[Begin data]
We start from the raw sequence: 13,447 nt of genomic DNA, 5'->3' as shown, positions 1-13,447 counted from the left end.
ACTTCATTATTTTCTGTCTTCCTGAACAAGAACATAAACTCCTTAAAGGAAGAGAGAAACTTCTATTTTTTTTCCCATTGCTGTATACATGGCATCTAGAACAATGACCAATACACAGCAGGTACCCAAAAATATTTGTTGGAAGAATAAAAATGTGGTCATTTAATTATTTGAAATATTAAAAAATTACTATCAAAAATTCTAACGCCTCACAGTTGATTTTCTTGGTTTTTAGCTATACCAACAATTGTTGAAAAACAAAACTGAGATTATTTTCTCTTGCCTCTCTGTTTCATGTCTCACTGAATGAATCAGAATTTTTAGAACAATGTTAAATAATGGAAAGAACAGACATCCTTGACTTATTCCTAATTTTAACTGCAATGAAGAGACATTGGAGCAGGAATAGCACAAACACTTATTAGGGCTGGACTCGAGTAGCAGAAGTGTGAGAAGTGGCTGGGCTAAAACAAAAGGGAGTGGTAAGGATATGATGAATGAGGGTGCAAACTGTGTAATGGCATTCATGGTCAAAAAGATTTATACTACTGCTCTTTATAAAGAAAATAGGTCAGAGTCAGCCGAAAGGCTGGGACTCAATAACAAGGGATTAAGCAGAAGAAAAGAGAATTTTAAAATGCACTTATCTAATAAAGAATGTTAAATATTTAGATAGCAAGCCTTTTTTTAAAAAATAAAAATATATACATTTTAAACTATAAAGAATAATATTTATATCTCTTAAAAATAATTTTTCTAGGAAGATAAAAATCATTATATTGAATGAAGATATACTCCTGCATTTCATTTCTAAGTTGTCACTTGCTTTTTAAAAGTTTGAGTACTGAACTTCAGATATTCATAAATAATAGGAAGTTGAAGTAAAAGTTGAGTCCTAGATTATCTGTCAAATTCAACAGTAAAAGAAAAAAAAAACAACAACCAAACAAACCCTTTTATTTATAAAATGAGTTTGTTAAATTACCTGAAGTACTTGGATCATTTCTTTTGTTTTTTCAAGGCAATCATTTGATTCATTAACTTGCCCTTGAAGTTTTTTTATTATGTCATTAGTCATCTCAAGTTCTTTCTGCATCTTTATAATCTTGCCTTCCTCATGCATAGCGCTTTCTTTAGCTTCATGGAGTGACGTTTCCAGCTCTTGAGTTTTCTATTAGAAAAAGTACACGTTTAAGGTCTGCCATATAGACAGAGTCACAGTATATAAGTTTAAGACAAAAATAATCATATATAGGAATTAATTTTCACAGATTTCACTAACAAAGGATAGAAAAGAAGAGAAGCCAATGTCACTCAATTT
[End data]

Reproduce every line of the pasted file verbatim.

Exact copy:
We start from the raw sequence: 13,447 nt of genomic DNA, 5'->3' as shown, positions 1-13,447 counted from the left end.
ACTTCATTATTTTCTGTCTTCCTGAACAAGAACATAAACTCCTTAAAGGAAGAGAGAAACTTCTATTTTTTTTCCCATTGCTGTATACATGGCATCTAGAACAATGACCAATACACAGCAGGTACCCAAAAATATTTGTTGGAAGAATAAAAATGTGGTCATTTAATTATTTGAAATATTAAAAAATTACTATCAAAAATTCTAACGCCTCACAGTTGATTTTCTTGGTTTTTAGCTATACCAACAATTGTTGAAAAACAAAACTGAGATTATTTTCTCTTGCCTCTCTGTTTCATGTCTCACTGAATGAATCAGAATTTTTAGAACAATGTTAAATAATGGAAAGAACAGACATCCTTGACTTATTCCTAATTTTAACTGCAATGAAGAGACATTGGAGCAGGAATAGCACAAACACTTATTAGGGCTGGACTCGAGTAGCAGAAGTGTGAGAAGTGGCTGGGCTAAAACAAAAGGGAGTGGTAAGGATATGATGAATGAGGGTGCAAACTGTGTAATGGCATTCATGGTCAAAAAGATTTATACTACTGCTCTTTATAAAGAAAATAGGTCAGAGTCAGCCGAAAGGCTGGGACTCAATAACAAGGGATTAAGCAGAAGAAAAGAGAATTTTAAAATGCACTTATCTAATAAAGAATGTTAAATATTTAGATAGCAAGCCTTTTTTTAAAAAATAAAAATATATACATTTTAAACTATAAAGAATAATATTTATATCTCTTAAAAATAATTTTTCTAGGAAGATAAAAATCATTATATTGAATGAAGATATACTCCTGCATTTCATTTCTAAGTTGTCACTTGCTTTTTAAAAGTTTGAGTACTGAACTTCAGATATTCATAAATAATAGGAAGTTGAAGTAAAAGTTGAGTCCTAGATTATCTGTCAAATTCAACAGTAAAAGAAAAAAAAAACAACAACCAAACAAACCCTTTTATTTATAAAATGAGTTTGTTAAATTACCTGAAGTACTTGGATCATTTCTTTTGTTTTTTCAAGGCAATCATTTGATTCATTAACTTGCCCTTGAAGTTTTTTTATTATGTCATTAGTCATCTCAAGTTCTTTCTGCATCTTTATAATCTTGCCTTCCTCATGCATAGCGCTTTCTTTAGCTTCATGGAGTGACGTTTCCAGCTCTTGAGTTTTCTATTAGAAAAAGTACACGTTTAAGGTCTGCCATATAGACAGAGTCACAGTATATAAGTTTAAGACAAAAATAATCATATATAGGAATTAATTTTCACAGATTTCACTAACAAAGGATAGAAAAGAAGAGAAGCCAATGTCACTCAATTT